CHAPTER 4: The Benefits of Using Tangible Symbols

TORREY: There are many, many benefits to using tangible symbols with students and young children. Children who have blindness and other disabilities really have to have their world brought in close. When children are developing and have vision and they're very young, what they do is they point to things that they want.

They see things out in their world and they point to them, and when they do that, their parent will say, "Oh, yeah, that's a truck, that's a dog, that's a ball; you want the ball," and will bring it over. One of the most important things to understand is that the child has a choice.

Do you want... ( singing ) I'm bringing home a baby bumble bee, or... ( singing ) the wheels on the bus go 'round and 'round?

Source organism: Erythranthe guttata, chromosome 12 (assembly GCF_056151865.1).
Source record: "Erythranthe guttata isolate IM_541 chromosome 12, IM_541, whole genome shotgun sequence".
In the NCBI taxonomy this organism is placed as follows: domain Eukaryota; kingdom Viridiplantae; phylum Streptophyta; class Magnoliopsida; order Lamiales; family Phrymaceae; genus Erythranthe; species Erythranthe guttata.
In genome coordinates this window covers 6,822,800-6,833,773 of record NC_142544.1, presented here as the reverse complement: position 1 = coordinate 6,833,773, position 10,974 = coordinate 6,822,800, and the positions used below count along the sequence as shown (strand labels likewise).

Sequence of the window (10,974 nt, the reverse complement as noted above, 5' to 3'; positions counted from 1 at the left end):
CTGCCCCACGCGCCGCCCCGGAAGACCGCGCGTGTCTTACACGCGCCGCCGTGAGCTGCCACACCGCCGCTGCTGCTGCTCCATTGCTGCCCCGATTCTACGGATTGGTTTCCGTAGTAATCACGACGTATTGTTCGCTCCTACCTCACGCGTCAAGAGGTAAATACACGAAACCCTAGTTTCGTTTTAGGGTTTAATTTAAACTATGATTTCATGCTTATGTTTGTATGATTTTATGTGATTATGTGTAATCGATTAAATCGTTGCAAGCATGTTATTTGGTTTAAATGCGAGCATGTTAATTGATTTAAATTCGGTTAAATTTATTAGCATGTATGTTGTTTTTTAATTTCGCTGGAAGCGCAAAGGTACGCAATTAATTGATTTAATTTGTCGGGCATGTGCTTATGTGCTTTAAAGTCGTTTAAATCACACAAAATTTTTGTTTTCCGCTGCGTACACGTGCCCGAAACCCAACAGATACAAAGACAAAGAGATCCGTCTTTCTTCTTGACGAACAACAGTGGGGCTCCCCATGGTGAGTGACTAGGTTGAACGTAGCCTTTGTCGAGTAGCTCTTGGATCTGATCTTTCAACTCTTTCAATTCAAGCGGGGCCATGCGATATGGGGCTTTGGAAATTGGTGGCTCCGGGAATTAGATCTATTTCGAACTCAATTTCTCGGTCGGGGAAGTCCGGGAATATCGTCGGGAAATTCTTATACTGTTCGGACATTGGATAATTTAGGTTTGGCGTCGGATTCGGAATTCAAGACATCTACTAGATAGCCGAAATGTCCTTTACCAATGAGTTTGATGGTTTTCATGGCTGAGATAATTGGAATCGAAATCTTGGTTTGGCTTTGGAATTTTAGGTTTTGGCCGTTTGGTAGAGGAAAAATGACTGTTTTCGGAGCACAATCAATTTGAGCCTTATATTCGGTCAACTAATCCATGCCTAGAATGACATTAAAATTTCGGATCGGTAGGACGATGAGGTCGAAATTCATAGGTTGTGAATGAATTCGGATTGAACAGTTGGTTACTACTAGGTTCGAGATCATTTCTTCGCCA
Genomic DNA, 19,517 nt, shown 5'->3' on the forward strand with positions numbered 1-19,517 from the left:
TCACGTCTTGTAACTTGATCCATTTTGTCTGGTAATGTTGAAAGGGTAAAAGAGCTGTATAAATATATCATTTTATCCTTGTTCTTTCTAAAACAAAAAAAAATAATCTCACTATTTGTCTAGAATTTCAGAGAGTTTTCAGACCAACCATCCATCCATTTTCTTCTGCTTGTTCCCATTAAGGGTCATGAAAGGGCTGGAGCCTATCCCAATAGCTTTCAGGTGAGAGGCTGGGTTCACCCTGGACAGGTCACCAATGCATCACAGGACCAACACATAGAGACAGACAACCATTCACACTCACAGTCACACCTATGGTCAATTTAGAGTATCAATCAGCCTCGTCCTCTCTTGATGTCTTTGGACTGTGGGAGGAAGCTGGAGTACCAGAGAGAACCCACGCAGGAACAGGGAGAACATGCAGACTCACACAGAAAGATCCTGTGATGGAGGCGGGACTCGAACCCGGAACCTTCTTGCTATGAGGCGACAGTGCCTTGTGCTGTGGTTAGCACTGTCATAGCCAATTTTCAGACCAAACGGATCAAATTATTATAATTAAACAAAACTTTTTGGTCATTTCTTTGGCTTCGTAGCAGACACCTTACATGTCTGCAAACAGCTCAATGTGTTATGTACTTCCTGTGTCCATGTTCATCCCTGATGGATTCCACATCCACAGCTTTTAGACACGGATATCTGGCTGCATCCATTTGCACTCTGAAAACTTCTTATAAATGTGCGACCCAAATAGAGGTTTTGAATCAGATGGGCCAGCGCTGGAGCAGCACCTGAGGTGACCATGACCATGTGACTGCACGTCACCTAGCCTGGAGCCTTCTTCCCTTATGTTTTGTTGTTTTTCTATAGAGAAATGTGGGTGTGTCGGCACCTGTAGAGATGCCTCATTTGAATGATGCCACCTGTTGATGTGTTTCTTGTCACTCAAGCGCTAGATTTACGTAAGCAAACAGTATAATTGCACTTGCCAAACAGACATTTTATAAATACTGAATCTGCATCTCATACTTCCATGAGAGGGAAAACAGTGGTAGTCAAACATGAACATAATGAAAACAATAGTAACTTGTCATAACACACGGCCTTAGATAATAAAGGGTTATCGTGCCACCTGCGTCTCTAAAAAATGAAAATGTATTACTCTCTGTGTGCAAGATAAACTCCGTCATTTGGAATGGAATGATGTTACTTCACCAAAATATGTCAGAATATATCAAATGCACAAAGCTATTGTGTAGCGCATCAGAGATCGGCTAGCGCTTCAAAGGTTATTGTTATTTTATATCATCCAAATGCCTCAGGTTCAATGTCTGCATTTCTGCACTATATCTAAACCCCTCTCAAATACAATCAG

CHILD: ( humming )

NARRATOR: In a video clip, a young girl who is blind vocalizes after choosing between two symbol cards representing songs she would like the teacher to sing. She chooses "Wheels on the Bus," and the teacher presents a large plastic bus which they play with while they sing.

TORREY: I can use my hands to reach out into the world and people will understand me, when I'm touching this symbol, that that's what I'm getting. So it's really important that we're using the symbols in a way that's very meaningful for the child so that child knows, "As soon as I touch that, I can receive that." And we've often found, and there's research to show, that children with multiple disabilities often aren't offered choices at the same rate as children who don't have disabilities.

NARRATOR: In a video clip, a young girl who is blind is offered a choice of songs represented by two symbol cards. One has a small fuzzy bumble bee attached, the other, a plastic spider.